Monday, September 5, 2011

USP develops new treatment for skin cancer

by Waldirene Biernath

Source: USP Site
IFSC Department, USP São Carlos, SP, Brazil develops a
 device  for skin cancer diagnosis and treatment
A portable device developed at USP São Carlos is in the experimental phase in diagnosing and treating skin cancer. The technology consists of using fluorescence and light patterns to detect changes in the epithelium of patients and perform the treatment against the disease. It is effective against skin cancer at an early stage. The instrument is the result of a joint work of the School of Engineering (EESC) and the Institute of Physics (IFSC).

Mardoqueu Martins da Costa, physicist and author of the research that resulted in the new unit, says that treatment for cancer detection may be accomplished in one day by aminolevulinic acid (ALA). The substance is applied as an ointment on the ill-looking area, and then, the device emits ultraviolet light in the region to make the diagnosis.

Mardoqueu says that when the red light is emitted in the sick region, it oxidizes and kills cancer cells. The method is opposed to surgery that is currently done to remove the cancer.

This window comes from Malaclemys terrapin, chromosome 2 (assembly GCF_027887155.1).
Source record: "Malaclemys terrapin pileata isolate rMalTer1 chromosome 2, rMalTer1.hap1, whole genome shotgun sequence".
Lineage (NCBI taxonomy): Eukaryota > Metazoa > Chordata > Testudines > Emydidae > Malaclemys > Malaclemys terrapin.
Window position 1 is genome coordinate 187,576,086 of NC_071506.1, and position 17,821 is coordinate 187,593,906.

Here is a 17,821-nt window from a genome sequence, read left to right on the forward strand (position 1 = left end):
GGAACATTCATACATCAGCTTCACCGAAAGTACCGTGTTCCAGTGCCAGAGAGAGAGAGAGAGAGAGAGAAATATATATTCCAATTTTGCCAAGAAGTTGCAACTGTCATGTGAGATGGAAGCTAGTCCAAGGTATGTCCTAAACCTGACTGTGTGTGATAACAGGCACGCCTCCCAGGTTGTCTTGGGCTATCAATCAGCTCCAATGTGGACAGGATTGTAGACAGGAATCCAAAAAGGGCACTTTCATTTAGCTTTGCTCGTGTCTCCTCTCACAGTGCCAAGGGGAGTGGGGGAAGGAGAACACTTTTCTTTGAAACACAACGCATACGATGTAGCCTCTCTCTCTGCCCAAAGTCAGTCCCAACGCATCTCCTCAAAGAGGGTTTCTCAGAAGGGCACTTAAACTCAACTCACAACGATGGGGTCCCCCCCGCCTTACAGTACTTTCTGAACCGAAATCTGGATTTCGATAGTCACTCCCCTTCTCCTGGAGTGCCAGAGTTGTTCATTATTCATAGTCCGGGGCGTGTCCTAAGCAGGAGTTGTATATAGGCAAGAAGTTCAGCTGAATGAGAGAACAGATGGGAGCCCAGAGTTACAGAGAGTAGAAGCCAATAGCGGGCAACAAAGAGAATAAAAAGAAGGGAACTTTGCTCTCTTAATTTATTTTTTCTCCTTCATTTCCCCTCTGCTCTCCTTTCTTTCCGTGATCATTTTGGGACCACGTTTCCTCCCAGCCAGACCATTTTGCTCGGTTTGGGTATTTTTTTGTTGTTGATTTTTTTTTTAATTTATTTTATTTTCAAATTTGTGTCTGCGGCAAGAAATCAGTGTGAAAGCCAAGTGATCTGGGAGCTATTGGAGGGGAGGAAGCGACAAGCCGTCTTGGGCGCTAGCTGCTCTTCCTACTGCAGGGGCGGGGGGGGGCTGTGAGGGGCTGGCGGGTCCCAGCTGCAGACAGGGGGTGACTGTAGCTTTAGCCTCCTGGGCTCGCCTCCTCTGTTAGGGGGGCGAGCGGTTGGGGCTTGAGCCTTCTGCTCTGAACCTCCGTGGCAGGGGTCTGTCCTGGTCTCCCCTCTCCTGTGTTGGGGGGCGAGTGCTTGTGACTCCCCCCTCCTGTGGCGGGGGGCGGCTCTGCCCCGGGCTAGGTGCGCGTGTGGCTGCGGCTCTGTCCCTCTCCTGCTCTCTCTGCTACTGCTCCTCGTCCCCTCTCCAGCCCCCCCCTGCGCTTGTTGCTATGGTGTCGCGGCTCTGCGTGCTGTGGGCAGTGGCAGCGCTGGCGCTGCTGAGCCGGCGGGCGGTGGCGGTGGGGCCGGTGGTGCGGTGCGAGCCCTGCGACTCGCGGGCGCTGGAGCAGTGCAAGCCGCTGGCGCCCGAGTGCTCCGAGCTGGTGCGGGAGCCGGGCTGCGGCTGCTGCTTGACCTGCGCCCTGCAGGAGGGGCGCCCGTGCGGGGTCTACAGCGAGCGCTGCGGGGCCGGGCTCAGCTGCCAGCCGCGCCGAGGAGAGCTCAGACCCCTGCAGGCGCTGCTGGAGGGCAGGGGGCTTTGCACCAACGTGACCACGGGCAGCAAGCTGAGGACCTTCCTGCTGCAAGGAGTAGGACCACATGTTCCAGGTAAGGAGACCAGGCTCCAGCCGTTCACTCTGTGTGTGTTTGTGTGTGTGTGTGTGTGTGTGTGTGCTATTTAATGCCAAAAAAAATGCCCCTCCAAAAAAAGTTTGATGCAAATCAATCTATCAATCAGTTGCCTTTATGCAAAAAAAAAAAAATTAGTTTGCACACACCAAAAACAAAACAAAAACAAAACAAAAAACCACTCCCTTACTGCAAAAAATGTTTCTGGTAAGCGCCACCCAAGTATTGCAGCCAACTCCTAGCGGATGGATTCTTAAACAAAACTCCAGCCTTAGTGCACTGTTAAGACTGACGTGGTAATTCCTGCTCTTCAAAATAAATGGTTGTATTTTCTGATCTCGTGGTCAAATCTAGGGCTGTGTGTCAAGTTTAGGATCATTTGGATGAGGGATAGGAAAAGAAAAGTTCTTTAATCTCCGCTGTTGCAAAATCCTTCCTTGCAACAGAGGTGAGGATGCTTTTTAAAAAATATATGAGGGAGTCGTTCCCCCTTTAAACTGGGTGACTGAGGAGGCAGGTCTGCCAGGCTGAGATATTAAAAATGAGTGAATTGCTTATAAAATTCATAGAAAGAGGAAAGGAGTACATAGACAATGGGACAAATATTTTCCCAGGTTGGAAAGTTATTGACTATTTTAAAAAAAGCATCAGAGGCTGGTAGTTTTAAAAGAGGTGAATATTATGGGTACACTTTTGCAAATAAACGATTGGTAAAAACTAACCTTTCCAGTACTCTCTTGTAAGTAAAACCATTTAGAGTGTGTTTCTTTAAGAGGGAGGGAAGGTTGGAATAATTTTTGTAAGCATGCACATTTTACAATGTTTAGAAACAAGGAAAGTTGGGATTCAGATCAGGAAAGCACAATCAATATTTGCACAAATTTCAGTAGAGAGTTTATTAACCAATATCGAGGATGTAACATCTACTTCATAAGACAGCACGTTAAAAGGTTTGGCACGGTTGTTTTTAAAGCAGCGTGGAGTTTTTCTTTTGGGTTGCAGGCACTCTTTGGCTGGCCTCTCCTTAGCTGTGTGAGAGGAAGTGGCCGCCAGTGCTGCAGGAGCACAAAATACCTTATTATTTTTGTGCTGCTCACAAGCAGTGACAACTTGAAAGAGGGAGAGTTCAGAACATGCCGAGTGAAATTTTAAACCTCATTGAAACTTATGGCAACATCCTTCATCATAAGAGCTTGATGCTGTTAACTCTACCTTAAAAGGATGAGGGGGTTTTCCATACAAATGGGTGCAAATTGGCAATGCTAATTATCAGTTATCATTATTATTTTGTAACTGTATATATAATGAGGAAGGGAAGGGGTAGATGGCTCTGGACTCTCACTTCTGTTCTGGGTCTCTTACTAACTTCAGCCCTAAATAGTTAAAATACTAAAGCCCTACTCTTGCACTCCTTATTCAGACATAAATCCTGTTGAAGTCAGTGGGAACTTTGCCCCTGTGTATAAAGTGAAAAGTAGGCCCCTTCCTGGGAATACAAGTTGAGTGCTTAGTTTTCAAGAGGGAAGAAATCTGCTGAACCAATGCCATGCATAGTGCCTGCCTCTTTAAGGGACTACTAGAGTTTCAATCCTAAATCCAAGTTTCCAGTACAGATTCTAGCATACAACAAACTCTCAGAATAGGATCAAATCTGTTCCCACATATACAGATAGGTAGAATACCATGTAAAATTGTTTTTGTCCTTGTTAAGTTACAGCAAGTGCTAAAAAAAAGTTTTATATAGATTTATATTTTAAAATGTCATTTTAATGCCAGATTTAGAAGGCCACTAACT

Source: Google image
Image of a melanoma
Although it may seem a simple treatment without complications, Mardoqueu warns that there are many variables that ensure its effectiveness: "The intensity of light, the emitted wavelength, color and illumination time are decisive for the method to work. Also, it is necessary to specify on which types of injuries the treatment can be done”, he explains.

The equipment will be distributed to over 100 municipalities in the country until the end of the year. The project received an investment of R$ 4 million from Banco Nacional de Desenvolvimento Econômico e Social (BNDES) for the production of the kit, purchase of medicines and staff training.

The treatment will be free in locations that portable device will be distributed. The distribution of treatment centers will test areas with the highest incidence of the disease, according to the project’s coordinator, Professor Vanderlei Salvador Bagnato.

joint (adjective): involving two or more people, or done by them together;
unit (noun): a small machine that does a particular job by itself, or is a part of a larger machine;
ointment (noun):  semisolid preparation (usually containing a medicine) applied externally as a remedy or for soothing an irritation;
(to) ensure (verb): to make certain that something happens or is done;
injuries (noun): physical damage done to a person or a part of their body.

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